Toni Morrison’s Ideas for Writers and Readers

August 6, 2019  • Institute Staff

How should we remember Toni Morrison? The world learned today of the novelist’s passing. A celebrated writer and recipient of the 1993 Nobel Prize in Literature, Morrison was a uniquely American creative thinker. On an Aspen Institute stage, Morrison was asked to address her own legacy. Was there any single piece of work or public bond that she hoped would be most memorable? Morrison, pondering the future, preferred that we held the author in our memory as a companion, “I felt so good in her company,” she suggested – as she closed the conversation that appears below.

During the first Aspen Ideas Festival in the summer of 2005, editor, author, and cultural critic Kurt Andersen hosted a candid talk with Morrison. Over the course of almost two hours, Andersen, who hosts the public radio show Studio 360, spoke with Morrison about her novels, her craft, her background, the ghosts that aren’t under her bed – and much more. Morrison later took questions from the audience and went on to deliver the festival’s keynote address.

Excerpts from this conversation between Toni Morrison and Kurt Anderson were printed in the winter 2005/2006 issue of the Aspen Idea Magazine and appear below.

Kurt Andersen: Since this is the Aspen Ideas Festival, I thought I would start with the question, do your novels tend to start with an image, a fragment of dialogue, a scene, or an idea?

Toni Morrison: Maybe “fragment” is the best word, because it is not a full-fledged idea. It is not a character, it is not a period. It is always a question that I have about something: “What if?” “What does it mean to…?” “Who survives under these circumstances, and who collapses?”And then I move from there.

“I want to be known as this very trustworthy, smart person in whose company other people felt good.”
— Toni Morrison

KA: The magic and the supernatural are elements in most of your books – are those ideas that are just in your fiction, or do you believe in and experience the supernatural?

TM: Whoo…

KA: Exactly.

TM: The supernatural elements in my books are all technical solutions to very difficult problems. There is nobody who I can think of who has the right to tell Sethe in Beloved that she is wrong [to kill her baby]. I don’t know what to say to her; who can tell her? No one has the right to do that but the dead daughter. So there is a little magical thing, but it solves a lot of problems in terms of structure. It makes history sit across the table from you.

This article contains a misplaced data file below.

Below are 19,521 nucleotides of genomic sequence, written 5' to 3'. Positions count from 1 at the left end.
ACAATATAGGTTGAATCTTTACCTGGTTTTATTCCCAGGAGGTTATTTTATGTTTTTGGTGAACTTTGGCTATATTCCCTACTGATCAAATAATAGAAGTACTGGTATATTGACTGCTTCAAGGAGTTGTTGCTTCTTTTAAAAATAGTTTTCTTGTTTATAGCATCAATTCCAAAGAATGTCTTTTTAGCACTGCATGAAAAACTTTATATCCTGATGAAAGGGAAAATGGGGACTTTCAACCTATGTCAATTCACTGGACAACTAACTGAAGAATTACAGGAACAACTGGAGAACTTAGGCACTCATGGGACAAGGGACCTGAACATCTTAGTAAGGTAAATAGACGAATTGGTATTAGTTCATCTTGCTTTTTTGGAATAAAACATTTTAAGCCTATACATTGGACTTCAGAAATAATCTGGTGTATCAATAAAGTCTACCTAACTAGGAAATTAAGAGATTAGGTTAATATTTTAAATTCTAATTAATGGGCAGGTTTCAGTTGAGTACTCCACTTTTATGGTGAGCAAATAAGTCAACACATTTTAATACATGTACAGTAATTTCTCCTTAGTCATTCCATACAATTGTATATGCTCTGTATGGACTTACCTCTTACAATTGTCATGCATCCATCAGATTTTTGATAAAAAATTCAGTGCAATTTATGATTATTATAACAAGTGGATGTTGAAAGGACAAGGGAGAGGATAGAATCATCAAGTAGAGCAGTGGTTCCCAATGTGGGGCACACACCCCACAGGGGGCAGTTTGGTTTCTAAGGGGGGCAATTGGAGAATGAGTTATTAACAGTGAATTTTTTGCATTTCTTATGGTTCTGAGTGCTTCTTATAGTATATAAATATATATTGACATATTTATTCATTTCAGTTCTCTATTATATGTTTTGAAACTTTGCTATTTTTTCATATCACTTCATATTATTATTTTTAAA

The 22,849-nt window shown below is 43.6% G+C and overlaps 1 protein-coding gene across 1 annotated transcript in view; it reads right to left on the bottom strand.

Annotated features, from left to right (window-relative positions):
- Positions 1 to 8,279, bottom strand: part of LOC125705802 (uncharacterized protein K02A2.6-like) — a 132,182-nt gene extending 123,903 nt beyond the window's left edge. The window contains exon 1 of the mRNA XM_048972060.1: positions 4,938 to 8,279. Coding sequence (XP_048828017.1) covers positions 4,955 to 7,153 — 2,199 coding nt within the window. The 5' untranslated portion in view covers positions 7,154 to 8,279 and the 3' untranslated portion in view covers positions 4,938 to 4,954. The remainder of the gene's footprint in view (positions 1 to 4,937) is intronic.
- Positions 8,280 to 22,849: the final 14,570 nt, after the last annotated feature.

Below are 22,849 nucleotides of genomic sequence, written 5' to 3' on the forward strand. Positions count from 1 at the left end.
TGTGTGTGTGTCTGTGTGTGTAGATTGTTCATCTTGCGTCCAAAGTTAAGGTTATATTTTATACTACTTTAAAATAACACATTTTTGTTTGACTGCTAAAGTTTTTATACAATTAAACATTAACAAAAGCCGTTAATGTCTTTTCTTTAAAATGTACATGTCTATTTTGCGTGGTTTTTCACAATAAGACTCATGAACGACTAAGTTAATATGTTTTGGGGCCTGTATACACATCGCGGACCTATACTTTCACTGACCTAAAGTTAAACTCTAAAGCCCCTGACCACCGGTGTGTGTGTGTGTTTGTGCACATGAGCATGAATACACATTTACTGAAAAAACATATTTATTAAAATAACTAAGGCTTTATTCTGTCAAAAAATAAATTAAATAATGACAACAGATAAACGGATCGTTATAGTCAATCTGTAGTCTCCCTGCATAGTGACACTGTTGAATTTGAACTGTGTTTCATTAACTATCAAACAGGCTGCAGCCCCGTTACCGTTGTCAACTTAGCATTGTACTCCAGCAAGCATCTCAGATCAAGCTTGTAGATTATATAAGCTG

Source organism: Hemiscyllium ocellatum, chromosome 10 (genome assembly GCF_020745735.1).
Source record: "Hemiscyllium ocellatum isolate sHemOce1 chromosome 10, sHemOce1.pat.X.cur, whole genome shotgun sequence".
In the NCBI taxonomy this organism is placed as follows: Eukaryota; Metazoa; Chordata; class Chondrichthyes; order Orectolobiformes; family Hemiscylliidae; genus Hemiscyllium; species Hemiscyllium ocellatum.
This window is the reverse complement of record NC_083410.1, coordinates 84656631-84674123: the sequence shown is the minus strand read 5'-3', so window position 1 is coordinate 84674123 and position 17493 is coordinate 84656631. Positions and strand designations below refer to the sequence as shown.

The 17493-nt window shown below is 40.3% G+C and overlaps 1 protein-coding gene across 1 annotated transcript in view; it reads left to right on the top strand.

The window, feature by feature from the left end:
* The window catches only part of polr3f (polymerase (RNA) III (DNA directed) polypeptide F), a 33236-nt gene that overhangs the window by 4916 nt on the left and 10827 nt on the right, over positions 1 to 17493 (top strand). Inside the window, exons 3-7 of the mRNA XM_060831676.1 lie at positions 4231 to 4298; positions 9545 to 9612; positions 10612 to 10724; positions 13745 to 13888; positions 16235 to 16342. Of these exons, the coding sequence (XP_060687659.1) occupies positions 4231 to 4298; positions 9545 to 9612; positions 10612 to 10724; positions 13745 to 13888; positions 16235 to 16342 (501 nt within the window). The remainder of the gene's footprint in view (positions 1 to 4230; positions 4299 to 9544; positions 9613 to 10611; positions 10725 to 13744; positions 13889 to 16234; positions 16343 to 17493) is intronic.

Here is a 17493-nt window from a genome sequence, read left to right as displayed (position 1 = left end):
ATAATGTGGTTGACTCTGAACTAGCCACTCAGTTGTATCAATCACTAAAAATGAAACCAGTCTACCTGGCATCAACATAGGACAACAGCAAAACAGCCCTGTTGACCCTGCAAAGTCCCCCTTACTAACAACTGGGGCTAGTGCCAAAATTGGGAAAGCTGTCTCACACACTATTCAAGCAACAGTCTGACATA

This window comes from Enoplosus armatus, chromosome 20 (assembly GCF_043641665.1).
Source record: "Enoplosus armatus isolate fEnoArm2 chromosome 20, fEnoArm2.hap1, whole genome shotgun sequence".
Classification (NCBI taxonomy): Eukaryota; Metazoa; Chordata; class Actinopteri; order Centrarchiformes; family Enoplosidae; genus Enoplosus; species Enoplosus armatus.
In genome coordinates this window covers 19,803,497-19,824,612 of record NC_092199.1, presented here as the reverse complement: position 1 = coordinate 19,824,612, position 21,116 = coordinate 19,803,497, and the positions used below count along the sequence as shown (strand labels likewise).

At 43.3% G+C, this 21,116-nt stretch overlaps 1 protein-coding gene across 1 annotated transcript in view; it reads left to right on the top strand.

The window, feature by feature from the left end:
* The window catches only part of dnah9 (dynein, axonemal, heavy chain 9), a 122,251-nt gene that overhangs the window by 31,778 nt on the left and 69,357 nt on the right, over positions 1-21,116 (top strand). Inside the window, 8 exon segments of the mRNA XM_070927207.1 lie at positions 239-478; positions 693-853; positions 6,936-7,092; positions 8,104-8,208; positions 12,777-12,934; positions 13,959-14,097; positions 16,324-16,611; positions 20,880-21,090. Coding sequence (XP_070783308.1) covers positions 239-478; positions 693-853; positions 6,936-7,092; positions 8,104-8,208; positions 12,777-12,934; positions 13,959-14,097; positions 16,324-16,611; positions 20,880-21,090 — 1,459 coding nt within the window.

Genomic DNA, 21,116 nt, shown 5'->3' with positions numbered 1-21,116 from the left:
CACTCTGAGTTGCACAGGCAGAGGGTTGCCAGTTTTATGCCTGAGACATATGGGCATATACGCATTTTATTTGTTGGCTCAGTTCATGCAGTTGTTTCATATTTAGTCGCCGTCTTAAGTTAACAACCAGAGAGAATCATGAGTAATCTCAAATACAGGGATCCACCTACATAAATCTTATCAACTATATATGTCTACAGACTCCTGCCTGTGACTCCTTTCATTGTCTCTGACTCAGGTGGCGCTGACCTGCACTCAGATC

KA: You are talked about in this connection as owing something to [Gabriel García] Márquez and [Carlos] Fuentes and the rest. Do you feel that? Does their so-called magical realism and their use of folk stores connect you to them?

TM: I happen to admire those writers enormously, but I didn’t feel a kinship with magical realism in that sense at all. What I felt was an enormous kinship and relationship to the community in which we live, in which very shrewd, very competent people also have this incredible lore and superstition and magic. They talked about their dreams as though they lived them, and they had language to say that the world was really enchanted – and I never understood it as not being enchanted.

There is something in this house that loves my socks. Otherwise, I could find them, right? Instead of saying, “I lost my socks”: There is something in this house that loves my socks. Hearing all of that, and about visions they had had – my mother, my father, my uncles – there was knowledge in the mythology and the lore, so I used it frequently and heavily and whenever I thought it was appropriate in my work.

KA: Beloved, obviously, is directly about slavery, and I would hazard to say that all your books are, in some measure, indirectly about slavery. Did you set out at a certain point with that book to say, “OK slavery – I am really going to attack this”?

TM: If it could have been some other period or some other place, I would have chosen it, but it was enslavement that produced the conditions that produced the problem. I really didn’t want to go back in there and go through all that, think about all that; nobody wants to think about that. The slaves didn’t even want to think about that, and the black people who were descendants of the slaves didn’t want to think about that. They were very busy not thinking about it, so they could go forward. And white people don’t want to remember it, and the people in Beloved didn’t want to remember it either. All of us are in this paralysis of amnesia. So I thought, “Oh, good, I will make that the driving force of the book: Everybody is trying to forget.”